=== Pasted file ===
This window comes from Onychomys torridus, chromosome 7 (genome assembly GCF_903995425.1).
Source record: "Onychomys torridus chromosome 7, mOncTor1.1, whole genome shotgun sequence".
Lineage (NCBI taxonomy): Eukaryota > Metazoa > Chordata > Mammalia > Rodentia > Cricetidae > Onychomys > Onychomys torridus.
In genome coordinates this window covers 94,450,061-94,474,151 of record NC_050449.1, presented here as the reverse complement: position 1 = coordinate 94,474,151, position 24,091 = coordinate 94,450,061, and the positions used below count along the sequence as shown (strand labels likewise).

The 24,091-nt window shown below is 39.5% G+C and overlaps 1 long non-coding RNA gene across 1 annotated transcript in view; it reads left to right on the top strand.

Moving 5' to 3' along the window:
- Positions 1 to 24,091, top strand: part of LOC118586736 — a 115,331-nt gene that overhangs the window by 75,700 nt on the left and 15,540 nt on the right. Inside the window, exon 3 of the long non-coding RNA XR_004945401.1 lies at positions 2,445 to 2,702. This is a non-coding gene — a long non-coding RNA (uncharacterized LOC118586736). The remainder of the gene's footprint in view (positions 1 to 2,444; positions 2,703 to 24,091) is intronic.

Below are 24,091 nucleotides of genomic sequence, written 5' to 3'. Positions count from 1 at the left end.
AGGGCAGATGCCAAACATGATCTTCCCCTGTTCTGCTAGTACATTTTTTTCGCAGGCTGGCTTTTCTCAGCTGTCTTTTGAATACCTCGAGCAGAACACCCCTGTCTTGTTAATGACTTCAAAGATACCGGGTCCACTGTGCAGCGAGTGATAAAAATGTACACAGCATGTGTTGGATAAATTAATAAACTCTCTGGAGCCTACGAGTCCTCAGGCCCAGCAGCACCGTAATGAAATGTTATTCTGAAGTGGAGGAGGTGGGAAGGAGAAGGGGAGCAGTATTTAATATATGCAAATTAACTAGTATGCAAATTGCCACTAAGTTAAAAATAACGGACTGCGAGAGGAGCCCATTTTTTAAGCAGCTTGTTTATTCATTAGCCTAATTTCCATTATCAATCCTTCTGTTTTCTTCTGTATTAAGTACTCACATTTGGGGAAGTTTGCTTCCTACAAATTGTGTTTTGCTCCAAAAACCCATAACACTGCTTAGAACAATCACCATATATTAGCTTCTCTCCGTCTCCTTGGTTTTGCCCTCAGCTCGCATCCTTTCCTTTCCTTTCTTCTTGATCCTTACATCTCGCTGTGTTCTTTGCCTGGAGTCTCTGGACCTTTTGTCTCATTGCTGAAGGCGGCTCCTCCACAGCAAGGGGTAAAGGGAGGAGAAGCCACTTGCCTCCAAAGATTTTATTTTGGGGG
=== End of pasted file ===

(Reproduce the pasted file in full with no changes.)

This window comes from Onychomys torridus, chromosome 7 (genome assembly GCF_903995425.1).
Source record: "Onychomys torridus chromosome 7, mOncTor1.1, whole genome shotgun sequence".
Lineage (NCBI taxonomy): Eukaryota > Metazoa > Chordata > Mammalia > Rodentia > Cricetidae > Onychomys > Onychomys torridus.
In genome coordinates this window covers 94,450,061-94,474,151 of record NC_050449.1, presented here as the reverse complement: position 1 = coordinate 94,474,151, position 24,091 = coordinate 94,450,061, and the positions used below count along the sequence as shown (strand labels likewise).

The 24,091-nt window shown below is 39.5% G+C and overlaps 1 long non-coding RNA gene across 1 annotated transcript in view; it reads left to right on the top strand.

Moving 5' to 3' along the window:
- Positions 1 to 24,091, top strand: part of LOC118586736 — a 115,331-nt gene that overhangs the window by 75,700 nt on the left and 15,540 nt on the right. Inside the window, exon 3 of the long non-coding RNA XR_004945401.1 lies at positions 2,445 to 2,702. This is a non-coding gene — a long non-coding RNA (uncharacterized LOC118586736). The remainder of the gene's footprint in view (positions 1 to 2,444; positions 2,703 to 24,091) is intronic.

Below are 24,091 nucleotides of genomic sequence, written 5' to 3'. Positions count from 1 at the left end.
AGGGCAGATGCCAAACATGATCTTCCCCTGTTCTGCTAGTACATTTTTTTCGCAGGCTGGCTTTTCTCAGCTGTCTTTTGAATACCTCGAGCAGAACACCCCTGTCTTGTTAATGACTTCAAAGATACCGGGTCCACTGTGCAGCGAGTGATAAAAATGTACACAGCATGTGTTGGATAAATTAATAAACTCTCTGGAGCCTACGAGTCCTCAGGCCCAGCAGCACCGTAATGAAATGTTATTCTGAAGTGGAGGAGGTGGGAAGGAGAAGGGGAGCAGTATTTAATATATGCAAATTAACTAGTATGCAAATTGCCACTAAGTTAAAAATAACGGACTGCGAGAGGAGCCCATTTTTTAAGCAGCTTGTTTATTCATTAGCCTAATTTCCATTATCAATCCTTCTGTTTTCTTCTGTATTAAGTACTCACATTTGGGGAAGTTTGCTTCCTACAAATTGTGTTTTGCTCCAAAAACCCATAACACTGCTTAGAACAATCACCATATATTAGCTTCTCTCCGTCTCCTTGGTTTTGCCCTCAGCTCGCATCCTTTCCTTTCCTTTCTTCTTGATCCTTACATCTCGCTGTGTTCTTTGCCTGGAGTCTCTGGACCTTTTGTCTCATTGCTGAAGGCGGCTCCTCCACAGCAAGGGGTAAAGGGAGGAGAAGCCACTTGCCTCCAAAGATTTTATTTTGGGGG